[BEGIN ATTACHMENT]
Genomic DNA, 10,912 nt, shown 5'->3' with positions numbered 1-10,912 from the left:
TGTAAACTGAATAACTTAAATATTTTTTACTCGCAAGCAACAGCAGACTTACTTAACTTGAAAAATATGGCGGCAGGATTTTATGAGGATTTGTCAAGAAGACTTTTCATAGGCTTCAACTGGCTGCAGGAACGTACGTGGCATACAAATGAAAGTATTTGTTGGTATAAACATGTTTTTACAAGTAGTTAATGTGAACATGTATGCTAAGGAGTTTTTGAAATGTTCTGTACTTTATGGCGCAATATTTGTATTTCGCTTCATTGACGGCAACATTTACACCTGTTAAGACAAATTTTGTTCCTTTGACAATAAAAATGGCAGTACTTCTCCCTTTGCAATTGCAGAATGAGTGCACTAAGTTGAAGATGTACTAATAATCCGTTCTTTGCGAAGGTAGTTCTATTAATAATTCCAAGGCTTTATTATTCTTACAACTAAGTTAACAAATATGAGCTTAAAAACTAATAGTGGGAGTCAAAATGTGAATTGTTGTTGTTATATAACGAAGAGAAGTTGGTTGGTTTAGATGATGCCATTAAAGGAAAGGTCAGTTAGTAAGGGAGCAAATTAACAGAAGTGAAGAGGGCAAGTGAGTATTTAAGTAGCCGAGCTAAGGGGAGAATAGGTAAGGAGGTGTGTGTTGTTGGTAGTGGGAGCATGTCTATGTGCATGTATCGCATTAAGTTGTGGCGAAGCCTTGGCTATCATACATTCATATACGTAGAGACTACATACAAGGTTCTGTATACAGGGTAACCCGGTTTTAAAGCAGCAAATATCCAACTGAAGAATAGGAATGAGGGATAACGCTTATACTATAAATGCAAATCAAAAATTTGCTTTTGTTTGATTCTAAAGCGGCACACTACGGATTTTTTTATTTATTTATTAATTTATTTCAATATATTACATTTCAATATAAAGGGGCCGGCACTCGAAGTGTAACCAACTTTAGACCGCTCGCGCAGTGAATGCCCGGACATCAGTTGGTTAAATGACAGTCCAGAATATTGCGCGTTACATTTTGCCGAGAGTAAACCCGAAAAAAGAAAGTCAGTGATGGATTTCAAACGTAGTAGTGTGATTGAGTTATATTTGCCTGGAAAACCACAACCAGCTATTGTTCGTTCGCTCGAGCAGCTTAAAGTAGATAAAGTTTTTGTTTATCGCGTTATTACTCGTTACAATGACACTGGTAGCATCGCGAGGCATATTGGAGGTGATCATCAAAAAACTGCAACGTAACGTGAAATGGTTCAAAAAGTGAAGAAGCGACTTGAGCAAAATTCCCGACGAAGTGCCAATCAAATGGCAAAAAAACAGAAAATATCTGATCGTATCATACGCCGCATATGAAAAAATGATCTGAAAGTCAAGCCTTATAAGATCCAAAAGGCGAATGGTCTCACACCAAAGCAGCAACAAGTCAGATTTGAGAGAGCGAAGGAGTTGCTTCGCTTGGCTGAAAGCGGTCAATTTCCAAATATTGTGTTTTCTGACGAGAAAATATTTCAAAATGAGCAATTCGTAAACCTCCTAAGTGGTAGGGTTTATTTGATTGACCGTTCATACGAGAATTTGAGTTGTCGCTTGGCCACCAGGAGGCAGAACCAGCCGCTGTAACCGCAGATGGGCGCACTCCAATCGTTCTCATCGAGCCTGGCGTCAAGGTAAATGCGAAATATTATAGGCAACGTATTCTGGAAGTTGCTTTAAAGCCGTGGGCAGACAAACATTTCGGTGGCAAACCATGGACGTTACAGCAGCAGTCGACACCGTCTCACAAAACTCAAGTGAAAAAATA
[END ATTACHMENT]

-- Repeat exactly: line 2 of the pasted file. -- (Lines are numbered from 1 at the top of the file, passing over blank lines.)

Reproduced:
TGTAAACTGAATAACTTAAATATTTTTTACTCGCAAGCAACAGCAGACTTACTTAACTTGAAAAATATGGCGGCAGGATTTTATGAGGATTTGTCAAGAAGACTTTTCATAGGCTTCAACTGGCTGCAGGAACGTACGTGGCATACAAATGAAAGTATTTGTTGGTATAAACATGTTTTTACAAGTAGTTAATGTGAACATGTATGCTAAGGAGTTTTTGAAATGTTCTGTACTTTATGGCGCAATATTTGTATTTCGCTTCATTGACGGCAACATTTACACCTGTTAAGACAAATTTTGTTCCTTTGACAATAAAAATGGCAGTACTTCTCCCTTTGCAATTGCAGAATGAGTGCACTAAGTTGAAGATGTACTAATAATCCGTTCTTTGCGAAGGTAGTTCTATTAATAATTCCAAGGCTTTATTATTCTTACAACTAAGTTAACAAATATGAGCTTAAAAACTAATAGTGGGAGTCAAAATGTGAATTGTTGTTGTTATATAACGAAGAGAAGTTGGTTGGTTTAGATGATGCCATTAAAGGAAAGGTCAGTTAGTAAGGGAGCAAATTAACAGAAGTGAAGAGGGCAAGTGAGTATTTAAGTAGCCGAGCTAAGGGGAGAATAGGTAAGGAGGTGTGTGTTGTTGGTAGTGGGAGCATGTCTATGTGCATGTATCGCATTAAGTTGTGGCGAAGCCTTGGCTATCATACATTCATATACGTAGAGACTACATACAAGGTTCTGTATACAGGGTAACCCGGTTTTAAAGCAGCAAATATCCAACTGAAGAATAGGAATGAGGGATAACGCTTATACTATAAATGCAAATCAAAAATTTGCTTTTGTTTGATTCTAAAGCGGCACACTACGGATTTTTTTATTTATTTATTAATTTATTTCAATATATTACATTTCAATATAAAGGGGCCGGCACTCGAAGTGTAACCAACTTTAGACCGCTCGCGCAGTGAATGCCCGGACATCAGTTGGTTAAATGACAGTCCAGAATATTGCGCGTTACATTTTGCCGAGAGTAAACCCGAAAAAAGAAAGTCAGTGATGGATTTCAAACGTAGTAGTGTGATTGAGTTATATTTGCCTGGAAAACCACAACCAGCTATTGTTCGTTCGCTCGAGCAGCTTAAAGTAGATAAAGTTTTTGTTTATCGCGTTATTACTCGTTACAATGACACTGGTAGCATCGCGAGGCATATTGGAGGTGATCATCAAAAAACTGCAACGTAACGTGAAATGGTTCAAAAAGTGAAGAAGCGACTTGAGCAAAATTCCCGACGAAGTGCCAATCAAATGGCAAAAAAACAGAAAATATCTGATCGTATCATACGCCGCATATGAAAAAATGATCTGAAAGTCAAGCCTTATAAGATCCAAAAGGCGAATGGTCTCACACCAAAGCAGCAACAAGTCAGATTTGAGAGAGCGAAGGAGTTGCTTCGCTTGGCTGAAAGCGGTCAATTTCCAAATATTGTGTTTTCTGACGAGAAAATATTTCAAAATGAGCAATTCGTAAACCTCCTAAGTGGTAGGGTTTATTTGATTGACCGTTCATACGAGAATTTGAGTTGTCGCTTGGCCACCAGGAGGCAGAACCAGCCGCTGTAACCGCAGATGGGCGCACTCCAATCGTTCTCATCGAGCCTGGCGTCAAGGTAAATGCGAAATATTATAGGCAACGTATTCTGGAAGTTGCTTTAAAGCCGTGGGCAGACAAACATTTCGGTGGCAAACCATGGACGTTACAGCAGCAGTCGACACCGTCTCACAAAACTCAAGTGAAAAAATA